When you eat, the carbohydrates in your food are broken down into sugar, which causes a spike in your blood sugar levels. In response, your body begins the cycle of insulin and glucagon to try to regain balance. The varying effects of food on your blood sugar is called the glycemic index (GI). Foods with a high GI are absorbed rapidly, making your blood sugar shoot up quickly and then plummet when insulin is released. Low GI foods digest slower and do not have such a drastic effect on your blood sugar.

Can It Help You Lose Weight?

Various diets attempt to control your blood sugar levels by means of this glycemic index, focusing on foods with a low GI that will have little effect on your blood sugar.

Although this type of diet is beneficial for people with blood sugar issues, diabetes or other related conditions, it is frequently used for weight loss. By nature, this diet will limit your intake of high-carb foods since these typically have a high GI. Compared to other low or no carb diets, though, a glycemic index diet is generally easier to follow because you don’t have to count carbs. This accessibility and sustainability make a glycemic index diet attractive. But does it work?

Lab results are mixed. Some studies have shown no more weight loss from following a GI diet than from following any other program, while others demonstrate a much higher potential for weight loss. Part of the problem could be the wide variation in GI diets leading to an inconsistency in testing. Usually, however, the GI diets that do cause weight lose encourage high fiber and protein intake which contributes to lower portions.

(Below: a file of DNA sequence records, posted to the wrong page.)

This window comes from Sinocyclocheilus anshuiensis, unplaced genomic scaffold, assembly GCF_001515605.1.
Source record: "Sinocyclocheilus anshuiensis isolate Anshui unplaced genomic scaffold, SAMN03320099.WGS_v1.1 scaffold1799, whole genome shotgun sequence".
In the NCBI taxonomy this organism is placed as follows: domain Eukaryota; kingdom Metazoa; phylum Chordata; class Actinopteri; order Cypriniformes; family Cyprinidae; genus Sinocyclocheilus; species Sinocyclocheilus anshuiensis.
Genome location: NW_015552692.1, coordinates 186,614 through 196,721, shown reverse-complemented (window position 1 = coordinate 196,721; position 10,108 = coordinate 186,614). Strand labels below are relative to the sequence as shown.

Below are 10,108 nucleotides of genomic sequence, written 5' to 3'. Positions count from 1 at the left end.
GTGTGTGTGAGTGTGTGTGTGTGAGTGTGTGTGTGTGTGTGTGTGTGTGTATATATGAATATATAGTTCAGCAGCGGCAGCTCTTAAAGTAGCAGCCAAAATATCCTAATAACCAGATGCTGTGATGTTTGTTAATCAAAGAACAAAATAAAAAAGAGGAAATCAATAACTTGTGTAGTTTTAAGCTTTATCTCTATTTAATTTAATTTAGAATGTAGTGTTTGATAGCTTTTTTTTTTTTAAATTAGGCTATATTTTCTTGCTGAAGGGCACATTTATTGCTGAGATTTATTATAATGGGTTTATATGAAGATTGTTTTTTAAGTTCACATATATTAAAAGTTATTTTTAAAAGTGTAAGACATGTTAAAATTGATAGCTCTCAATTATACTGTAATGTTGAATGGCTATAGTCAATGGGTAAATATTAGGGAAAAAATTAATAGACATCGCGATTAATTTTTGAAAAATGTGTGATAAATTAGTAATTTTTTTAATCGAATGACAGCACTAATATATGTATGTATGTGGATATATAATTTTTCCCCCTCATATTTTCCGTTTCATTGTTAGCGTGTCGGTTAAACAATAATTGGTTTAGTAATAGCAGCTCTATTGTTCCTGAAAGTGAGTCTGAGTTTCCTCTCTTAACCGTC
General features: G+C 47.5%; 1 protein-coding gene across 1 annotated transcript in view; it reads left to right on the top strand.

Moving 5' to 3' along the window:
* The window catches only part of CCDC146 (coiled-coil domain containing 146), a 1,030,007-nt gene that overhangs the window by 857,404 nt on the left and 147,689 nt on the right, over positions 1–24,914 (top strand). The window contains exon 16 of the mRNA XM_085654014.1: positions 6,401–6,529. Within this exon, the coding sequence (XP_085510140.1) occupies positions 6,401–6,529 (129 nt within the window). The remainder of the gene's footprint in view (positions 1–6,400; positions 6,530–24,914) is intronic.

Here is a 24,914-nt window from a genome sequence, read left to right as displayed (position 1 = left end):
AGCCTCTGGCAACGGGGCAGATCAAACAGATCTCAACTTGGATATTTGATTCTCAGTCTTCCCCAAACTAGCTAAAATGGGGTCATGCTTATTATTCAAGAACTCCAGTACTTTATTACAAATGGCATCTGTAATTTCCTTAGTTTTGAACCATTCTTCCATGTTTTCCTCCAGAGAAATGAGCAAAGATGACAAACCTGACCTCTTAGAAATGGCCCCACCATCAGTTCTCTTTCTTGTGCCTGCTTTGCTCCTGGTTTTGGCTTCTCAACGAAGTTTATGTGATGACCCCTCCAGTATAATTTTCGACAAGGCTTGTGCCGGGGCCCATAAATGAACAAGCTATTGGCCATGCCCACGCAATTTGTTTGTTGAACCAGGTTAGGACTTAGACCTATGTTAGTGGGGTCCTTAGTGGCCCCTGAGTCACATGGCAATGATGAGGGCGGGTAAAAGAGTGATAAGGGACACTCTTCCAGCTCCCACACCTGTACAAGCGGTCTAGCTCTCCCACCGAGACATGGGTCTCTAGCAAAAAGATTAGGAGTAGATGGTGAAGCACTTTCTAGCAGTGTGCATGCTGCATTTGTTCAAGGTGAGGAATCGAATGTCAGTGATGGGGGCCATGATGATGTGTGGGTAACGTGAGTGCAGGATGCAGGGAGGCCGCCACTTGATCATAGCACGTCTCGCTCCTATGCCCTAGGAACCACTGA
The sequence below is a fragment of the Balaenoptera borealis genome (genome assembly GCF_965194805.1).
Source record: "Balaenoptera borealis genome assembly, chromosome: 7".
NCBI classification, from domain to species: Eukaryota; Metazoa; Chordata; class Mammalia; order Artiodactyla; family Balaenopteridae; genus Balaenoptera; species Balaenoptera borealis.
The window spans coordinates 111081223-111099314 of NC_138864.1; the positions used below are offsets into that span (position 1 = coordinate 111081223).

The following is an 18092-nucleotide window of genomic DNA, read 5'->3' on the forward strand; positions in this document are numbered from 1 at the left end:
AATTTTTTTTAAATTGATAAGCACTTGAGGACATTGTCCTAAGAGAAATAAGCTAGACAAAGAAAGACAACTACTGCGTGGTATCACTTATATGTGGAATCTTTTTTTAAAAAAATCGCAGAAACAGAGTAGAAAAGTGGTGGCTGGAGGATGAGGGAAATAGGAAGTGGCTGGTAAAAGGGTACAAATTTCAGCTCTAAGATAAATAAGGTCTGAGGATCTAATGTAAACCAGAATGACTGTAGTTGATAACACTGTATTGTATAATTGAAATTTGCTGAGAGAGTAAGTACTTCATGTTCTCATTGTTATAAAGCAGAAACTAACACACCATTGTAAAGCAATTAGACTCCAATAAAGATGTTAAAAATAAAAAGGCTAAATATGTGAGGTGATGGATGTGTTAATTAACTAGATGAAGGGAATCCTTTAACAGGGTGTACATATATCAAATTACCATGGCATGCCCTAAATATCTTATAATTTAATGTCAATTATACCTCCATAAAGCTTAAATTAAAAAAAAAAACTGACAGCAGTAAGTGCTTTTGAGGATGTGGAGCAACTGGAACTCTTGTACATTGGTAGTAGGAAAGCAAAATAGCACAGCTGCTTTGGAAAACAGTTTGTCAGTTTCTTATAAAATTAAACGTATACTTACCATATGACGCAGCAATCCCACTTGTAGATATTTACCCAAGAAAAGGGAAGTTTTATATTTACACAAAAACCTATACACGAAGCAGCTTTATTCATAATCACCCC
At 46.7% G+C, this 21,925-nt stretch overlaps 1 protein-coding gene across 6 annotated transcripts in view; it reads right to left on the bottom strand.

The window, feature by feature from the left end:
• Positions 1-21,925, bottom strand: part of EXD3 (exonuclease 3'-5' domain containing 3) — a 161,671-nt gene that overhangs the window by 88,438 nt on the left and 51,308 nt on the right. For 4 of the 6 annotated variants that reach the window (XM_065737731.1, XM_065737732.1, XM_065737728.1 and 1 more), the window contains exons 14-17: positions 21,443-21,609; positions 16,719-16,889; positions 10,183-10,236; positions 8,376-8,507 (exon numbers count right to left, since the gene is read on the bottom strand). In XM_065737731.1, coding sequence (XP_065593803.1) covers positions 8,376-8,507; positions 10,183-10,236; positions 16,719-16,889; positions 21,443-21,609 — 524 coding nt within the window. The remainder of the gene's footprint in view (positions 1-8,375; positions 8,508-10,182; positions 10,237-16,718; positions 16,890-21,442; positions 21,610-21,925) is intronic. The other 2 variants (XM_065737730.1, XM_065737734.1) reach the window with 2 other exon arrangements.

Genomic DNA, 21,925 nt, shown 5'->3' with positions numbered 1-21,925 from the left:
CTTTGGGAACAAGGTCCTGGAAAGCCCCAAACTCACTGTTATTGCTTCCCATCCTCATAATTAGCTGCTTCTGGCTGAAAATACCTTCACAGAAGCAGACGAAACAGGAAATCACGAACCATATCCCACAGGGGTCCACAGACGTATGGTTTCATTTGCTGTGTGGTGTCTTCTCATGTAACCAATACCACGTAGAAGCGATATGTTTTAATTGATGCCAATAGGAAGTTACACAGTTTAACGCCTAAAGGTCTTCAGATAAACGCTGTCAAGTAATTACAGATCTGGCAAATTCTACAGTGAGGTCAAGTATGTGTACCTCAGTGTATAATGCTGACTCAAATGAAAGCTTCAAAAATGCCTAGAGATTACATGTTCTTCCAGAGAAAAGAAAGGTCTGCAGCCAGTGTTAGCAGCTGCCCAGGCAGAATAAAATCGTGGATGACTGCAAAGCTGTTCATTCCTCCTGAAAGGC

If you do plan on following a GI diet, Dr. David Katz, writing for U.S. News, stresses the importance of using the GI only for its intended purpose: measuring the effects of carbohydrates on blood sugar. Katz points out that these diets pay no attention to other vital nutrients like protein, fats and fiber and paint an unbalanced view of nutrition.

For weight loss, the GI can be incredibly useful to help you decide which carbohydrates to eat, but should be used in conjunction with a balanced diet.

Performance Enhancing Potential

Because carbohydrates are the main fuel used during endurance training, it seems logical that a high GI drink during exercise would be useful. However, a 2009 study published in the Journal of Science and Medicine in Sport found no difference in performance from high or low GI drinks. The researchers did note, though, that a low GI meal before exercise lessened the effects of cortisol, which causes your body to store fat.